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Why does gravity attract non-metallic objects as magnetism does? I understand why gravity, because of mass of an object, works. But earth has a magnetic field, and the moon does not. Indeed, many masses in the universe do not exhibit magnetic fields. If magnetic field plays a part, why does wood on non-metallic (magnetically charged) objects fall at the same speed, especially when we have physics that indicate when a mass (e.g. earth) in orbit should fall into the law of centrifugal force. If the earth is pulled (I say pushed by other heavenly bodies) by gravity to prevent centrifugal force onto the earth. Why should centrifugal force act on non-metallic objects. There appears to be a contradiction that is unexplainable. Help me understand.

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closed as unclear what you're asking by David Z Jul 11 '17 at 2:22

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    $\begingroup$ The earths magnetic field is extremely small. Also, a magnetic field only interacts with a moving charged particle, while gravity interacts with all objects of mass. $\endgroup$ – jerk_dadt Mar 4 '14 at 5:58
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    $\begingroup$ Maybe I don't understand your question well, but I'm not sure why you think that centrifugal force should act only on metallic objects. Centrifugal force is a completely different force than magnetic force. It has a completely different cause and properties: these 2 forces are absolutely independent. Centrifugal force acts on everything in rotating frames of reference. Magnetic force acts on some materials only and it does not care of rotation at all. $\endgroup$ – mpv Mar 4 '14 at 7:16
  • $\begingroup$ Also I'm not sure why you think gravity and magnetism should bot act only on metallic objects. Gravity and magnetism are again completely different forces with totally different causes, so they have different properties. They also act totally independently of each other. $\endgroup$ – mpv Mar 4 '14 at 8:02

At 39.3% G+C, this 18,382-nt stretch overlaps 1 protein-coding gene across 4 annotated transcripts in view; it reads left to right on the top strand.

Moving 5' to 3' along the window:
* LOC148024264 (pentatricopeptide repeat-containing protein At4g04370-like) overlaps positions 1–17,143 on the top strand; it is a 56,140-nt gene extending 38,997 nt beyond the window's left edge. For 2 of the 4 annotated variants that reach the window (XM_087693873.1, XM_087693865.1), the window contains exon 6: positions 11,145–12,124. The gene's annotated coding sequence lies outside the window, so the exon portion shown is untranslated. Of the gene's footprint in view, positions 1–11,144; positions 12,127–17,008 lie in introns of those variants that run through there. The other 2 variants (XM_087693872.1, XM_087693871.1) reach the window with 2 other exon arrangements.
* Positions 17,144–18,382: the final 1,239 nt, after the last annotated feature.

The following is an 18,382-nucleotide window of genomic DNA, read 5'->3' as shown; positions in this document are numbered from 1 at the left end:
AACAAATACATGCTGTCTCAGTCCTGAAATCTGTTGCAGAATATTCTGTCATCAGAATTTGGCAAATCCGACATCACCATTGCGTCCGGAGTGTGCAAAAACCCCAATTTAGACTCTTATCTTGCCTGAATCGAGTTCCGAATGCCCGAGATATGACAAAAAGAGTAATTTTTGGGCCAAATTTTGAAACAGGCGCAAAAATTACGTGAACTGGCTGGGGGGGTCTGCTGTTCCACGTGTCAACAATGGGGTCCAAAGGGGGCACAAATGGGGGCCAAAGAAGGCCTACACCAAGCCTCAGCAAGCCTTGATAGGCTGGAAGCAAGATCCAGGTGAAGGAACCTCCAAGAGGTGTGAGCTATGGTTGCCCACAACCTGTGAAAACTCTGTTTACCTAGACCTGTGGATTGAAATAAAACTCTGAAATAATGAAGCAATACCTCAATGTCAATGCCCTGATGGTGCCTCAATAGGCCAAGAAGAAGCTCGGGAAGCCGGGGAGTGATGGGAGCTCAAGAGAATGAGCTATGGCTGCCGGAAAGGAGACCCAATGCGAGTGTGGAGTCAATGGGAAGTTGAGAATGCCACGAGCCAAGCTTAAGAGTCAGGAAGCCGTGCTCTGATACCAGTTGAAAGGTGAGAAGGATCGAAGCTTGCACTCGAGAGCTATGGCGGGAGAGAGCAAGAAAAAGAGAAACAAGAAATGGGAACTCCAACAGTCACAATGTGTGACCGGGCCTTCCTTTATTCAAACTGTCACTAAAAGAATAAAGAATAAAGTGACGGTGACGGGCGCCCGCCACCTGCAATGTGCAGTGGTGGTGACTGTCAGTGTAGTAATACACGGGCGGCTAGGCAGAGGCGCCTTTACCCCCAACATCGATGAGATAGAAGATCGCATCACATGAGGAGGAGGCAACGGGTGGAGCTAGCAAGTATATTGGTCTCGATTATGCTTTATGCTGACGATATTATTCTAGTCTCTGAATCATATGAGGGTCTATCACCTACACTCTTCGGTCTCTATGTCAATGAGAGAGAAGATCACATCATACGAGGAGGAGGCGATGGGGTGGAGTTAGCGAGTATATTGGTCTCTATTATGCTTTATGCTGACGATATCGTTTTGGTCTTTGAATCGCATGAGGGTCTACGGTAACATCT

• $\begingroup$ Celestial bodies do not "push" objects with gravitational forces; it is an interesting property of gravitation that any two massive bodies will feel an attractive (pulling) force due to gravity. $\endgroup$ – chase Mar 6 '14 at 10:39
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Magnetic field doesn't play a part. In the case of the earth, the magnetic field is incredibly weak and can't attract much.

Gravity and centrifugal forces have to do with the mass of a body, not the magnetic pole strength. Magnetic fields are different beasts entirely which have to do with the velocity of charged particles or their magnetic pole strength.

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As stated before our planets magnetic field is too weak to play a significant role.

Centrifugal force just describes conservation of momentum, that means that a body (e.g. earth) wants to go in a straight line forever, unless a force (e.g. gravity from the sun) acts on it. The force that forces a body on a curved path is usually called centripetal force (see wikipedia).


PS: Gravity not only acts on all objects with mass, but even on those without any mass, like photons (i.e. light). This phenomenon appears in nature when light by the gravitational field of a galaxy cluster. This is then called a gravitational lens (see wikipedia).

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